This is the seventh in a 10-part series on templestays. ― ED
Participants of the templestay program at Tondgo Temple, South Gyeongsang Province, learn how to pour tea during a tea ceremony session.
/ Courtesy of Roger Shepherd
By Roger Shepherd
On a warm mid-afternoon in early November, I arrived at my next jewel of the Three Jewel Temples of Korean Buddhism, the Tongdo Temple. Located on the southeast coast in South Gyeongsang Province and about 40 kilometers north of Busan, the temple is one of largest temples in Korea.
The name "tongdo" means "to master the teachings and redeem all sentient beings from suffering," or simply to "pass into enlightenment." The temple was established in 646 by Master Jajang Yulsa.
Before then, he traveled to China in 636 where he received the sarira (relics) of Buddha, and then returned to Korea with them. With the support of Queen Seondeok of the Silla Kingdom (53 B.C.-A.D. 935), Master Jajang Yulsa oversaw the construction of the temple from a small hermitage located beneath the summit of Mt. Yeongchuk (1,090 meters). The name derives from Mt. Yeongchuk in India where the Buddha taught his followers.
The templestay program I was visiting was attended by a medium-sized group consisting of 25 participants. Fifteen of those were from the English teaching foreign community. The program was led by two young, English speaking monks. The first, Ven. Yeo Yeok was from Korea, and had studied Buddhism. His Dharma name means one who gives many things around the world. The second monk was called Ven. Dok Jang. His Dharma name means "hidden virtue."
After a light-hearted session of lantern-making, we were given an opportunity to conduct a question and answer session with the two young monks. This is a great way to start a program. I have also found out over time, that it is important for Western-educated participants to have the opportunity to ask enquiring questions formed from a genuine curiosity for Buddhism, which helps to dispel any pre-conceived misconceptions or religious misunderstandings.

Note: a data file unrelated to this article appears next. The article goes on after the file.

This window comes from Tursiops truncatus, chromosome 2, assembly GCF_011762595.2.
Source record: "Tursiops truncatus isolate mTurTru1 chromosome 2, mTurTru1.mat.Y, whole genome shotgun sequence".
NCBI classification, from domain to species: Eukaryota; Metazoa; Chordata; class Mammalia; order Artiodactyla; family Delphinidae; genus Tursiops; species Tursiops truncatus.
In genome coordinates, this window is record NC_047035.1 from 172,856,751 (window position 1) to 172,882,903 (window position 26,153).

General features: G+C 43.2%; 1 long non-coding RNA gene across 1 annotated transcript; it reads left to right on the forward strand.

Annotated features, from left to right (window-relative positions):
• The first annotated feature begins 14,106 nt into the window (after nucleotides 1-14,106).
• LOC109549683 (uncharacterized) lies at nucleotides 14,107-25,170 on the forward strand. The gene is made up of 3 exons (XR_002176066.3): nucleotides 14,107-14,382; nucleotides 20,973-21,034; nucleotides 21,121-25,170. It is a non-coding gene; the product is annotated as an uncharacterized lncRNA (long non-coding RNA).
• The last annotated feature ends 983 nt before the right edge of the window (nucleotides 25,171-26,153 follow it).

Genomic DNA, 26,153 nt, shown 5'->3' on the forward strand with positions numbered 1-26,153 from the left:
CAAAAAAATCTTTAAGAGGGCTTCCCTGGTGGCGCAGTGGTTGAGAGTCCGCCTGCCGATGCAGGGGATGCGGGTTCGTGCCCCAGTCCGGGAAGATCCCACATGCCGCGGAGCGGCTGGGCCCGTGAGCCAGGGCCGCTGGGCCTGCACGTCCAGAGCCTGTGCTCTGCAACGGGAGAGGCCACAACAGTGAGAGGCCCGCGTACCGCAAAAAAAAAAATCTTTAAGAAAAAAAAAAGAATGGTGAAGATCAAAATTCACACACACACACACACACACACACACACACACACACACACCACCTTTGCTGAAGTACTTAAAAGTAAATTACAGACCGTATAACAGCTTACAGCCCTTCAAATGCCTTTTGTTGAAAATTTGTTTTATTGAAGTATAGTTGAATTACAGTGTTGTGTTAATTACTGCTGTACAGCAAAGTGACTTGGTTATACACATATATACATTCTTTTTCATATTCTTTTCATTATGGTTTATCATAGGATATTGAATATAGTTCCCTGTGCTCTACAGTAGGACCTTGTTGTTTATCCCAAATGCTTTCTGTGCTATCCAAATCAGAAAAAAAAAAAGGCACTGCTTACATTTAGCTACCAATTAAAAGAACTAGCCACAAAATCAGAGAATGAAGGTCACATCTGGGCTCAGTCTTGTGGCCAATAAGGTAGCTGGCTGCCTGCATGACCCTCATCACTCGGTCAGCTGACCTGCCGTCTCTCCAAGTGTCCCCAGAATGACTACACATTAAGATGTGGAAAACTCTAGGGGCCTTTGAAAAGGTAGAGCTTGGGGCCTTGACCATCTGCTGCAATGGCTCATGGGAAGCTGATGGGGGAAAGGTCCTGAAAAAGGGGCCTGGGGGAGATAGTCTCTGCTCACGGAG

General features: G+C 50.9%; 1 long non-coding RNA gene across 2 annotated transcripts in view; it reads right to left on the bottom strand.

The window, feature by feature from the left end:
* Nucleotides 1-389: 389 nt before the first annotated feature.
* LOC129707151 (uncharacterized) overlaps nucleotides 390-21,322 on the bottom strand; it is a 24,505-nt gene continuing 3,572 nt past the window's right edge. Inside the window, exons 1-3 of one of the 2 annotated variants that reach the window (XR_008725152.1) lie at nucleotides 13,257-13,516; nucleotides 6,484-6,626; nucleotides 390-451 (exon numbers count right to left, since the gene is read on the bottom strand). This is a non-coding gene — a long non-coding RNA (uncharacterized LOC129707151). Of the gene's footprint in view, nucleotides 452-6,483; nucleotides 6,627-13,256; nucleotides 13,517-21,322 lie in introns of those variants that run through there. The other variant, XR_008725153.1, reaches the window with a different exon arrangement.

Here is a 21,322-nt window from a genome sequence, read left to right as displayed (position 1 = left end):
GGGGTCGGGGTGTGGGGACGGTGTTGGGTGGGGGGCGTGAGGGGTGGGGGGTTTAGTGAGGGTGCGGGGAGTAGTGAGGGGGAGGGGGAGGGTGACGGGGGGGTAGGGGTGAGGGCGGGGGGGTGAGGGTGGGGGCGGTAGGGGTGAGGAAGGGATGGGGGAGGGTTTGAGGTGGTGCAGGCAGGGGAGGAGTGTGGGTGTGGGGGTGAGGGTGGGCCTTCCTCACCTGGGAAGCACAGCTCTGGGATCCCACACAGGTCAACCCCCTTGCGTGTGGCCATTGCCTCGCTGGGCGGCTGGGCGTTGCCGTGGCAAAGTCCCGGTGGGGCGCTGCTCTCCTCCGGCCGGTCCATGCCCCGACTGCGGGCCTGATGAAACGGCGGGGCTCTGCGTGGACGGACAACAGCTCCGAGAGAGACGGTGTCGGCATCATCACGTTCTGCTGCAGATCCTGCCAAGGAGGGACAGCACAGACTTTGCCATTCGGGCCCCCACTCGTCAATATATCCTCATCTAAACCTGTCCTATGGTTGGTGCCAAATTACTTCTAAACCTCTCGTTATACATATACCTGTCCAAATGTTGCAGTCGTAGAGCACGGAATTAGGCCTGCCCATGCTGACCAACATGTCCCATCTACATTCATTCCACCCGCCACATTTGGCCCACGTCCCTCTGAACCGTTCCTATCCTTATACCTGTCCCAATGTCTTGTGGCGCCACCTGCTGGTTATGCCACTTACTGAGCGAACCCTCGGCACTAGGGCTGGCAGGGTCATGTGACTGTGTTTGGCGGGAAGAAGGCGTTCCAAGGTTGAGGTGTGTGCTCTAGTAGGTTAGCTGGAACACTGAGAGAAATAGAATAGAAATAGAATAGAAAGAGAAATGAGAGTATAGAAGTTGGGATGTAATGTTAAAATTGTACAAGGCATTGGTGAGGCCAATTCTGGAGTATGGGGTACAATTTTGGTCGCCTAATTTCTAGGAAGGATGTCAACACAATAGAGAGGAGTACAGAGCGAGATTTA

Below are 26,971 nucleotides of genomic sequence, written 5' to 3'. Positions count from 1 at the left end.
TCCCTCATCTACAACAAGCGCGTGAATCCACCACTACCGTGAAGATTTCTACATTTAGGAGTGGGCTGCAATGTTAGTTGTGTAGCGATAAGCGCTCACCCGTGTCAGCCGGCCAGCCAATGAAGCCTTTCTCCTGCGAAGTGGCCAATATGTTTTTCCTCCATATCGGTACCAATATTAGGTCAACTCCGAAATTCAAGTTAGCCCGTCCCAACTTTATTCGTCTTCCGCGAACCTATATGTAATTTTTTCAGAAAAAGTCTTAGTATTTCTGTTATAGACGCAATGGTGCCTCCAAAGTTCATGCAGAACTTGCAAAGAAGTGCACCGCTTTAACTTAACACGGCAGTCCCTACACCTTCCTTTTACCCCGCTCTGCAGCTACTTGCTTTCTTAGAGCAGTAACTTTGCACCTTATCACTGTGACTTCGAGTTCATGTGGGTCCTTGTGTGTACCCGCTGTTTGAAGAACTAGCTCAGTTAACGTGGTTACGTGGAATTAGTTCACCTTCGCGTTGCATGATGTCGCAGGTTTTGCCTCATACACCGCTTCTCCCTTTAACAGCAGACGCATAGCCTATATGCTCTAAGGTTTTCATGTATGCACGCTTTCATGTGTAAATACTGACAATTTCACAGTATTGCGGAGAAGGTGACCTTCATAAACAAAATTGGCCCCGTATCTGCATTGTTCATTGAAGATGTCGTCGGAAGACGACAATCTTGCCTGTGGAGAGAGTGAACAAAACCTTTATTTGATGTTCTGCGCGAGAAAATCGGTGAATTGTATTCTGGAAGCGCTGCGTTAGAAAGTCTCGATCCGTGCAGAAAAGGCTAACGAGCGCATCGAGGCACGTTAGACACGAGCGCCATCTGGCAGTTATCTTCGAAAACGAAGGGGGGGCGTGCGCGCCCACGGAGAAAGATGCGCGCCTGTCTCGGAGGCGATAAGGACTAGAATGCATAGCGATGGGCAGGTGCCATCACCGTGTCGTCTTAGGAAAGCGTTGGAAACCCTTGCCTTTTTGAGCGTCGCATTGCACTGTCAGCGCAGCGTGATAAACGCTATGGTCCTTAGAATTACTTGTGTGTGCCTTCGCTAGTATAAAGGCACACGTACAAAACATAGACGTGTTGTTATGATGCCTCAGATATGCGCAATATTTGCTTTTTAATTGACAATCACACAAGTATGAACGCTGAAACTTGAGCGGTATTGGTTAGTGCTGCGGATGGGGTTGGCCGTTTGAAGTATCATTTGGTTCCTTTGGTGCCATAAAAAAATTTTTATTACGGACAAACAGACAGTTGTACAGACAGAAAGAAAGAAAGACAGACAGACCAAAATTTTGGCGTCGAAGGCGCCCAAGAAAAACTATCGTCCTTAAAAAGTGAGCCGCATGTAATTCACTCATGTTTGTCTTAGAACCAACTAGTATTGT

The conversation was sometimes personal: why did they become monks? Ven. Yeo Yeok answered that it is the ambition and goal of all monks to become enlightened that is the true reason why one becomes a monk. He continued by saying that this is not always achievable, and some monks never reach enlightenment, while others have been known to obtain it sooner.
Another participant then asked whether they had ever met enlightened beings. Ven. Dok Jang explained that enlightenment is not an esoteric or divine formula; it is a rather simple concept that may be hard to reach. In essence, he said, it is your pursuit or search for it that puts you onto a path of knowing who you truly are, which is most important.
The main tool that Zen Buddhism uses to guide individuals on this path to self-acknowledgement is meditation. Someone then asked if enlightenment could be obtained by non-Buddhist people. They both responded by saying that anyone can obtain enlightenment; it's just a process of getting to know yourself through meditation and living life in the present time.
In the evening, we arrived at the new prayer hall where the monks sang the heart sutra of Tongdo Temple.
After that we were taken to the Varja Diamond platform situated outside the northern side of the Daewungjeon. Holding their lanterns we walked around the relics of Buddha. This form is called "tapdori," a walking-meditation technique involving deep reflection. As we performed this in the eerie darkness, the main prayer hall emitted a hallowed sutra that added an aura of mystery and humility to the occasion.
After walking, we were asked to sit and meditate in front of the stupa that contains the relics of Buddha. As they sat in the windy warm night they were then asked to take in the natural elements, to feel and absorb the surroundings, not to think of the past or future but to try to grasp what is happening now, and be one with your breath!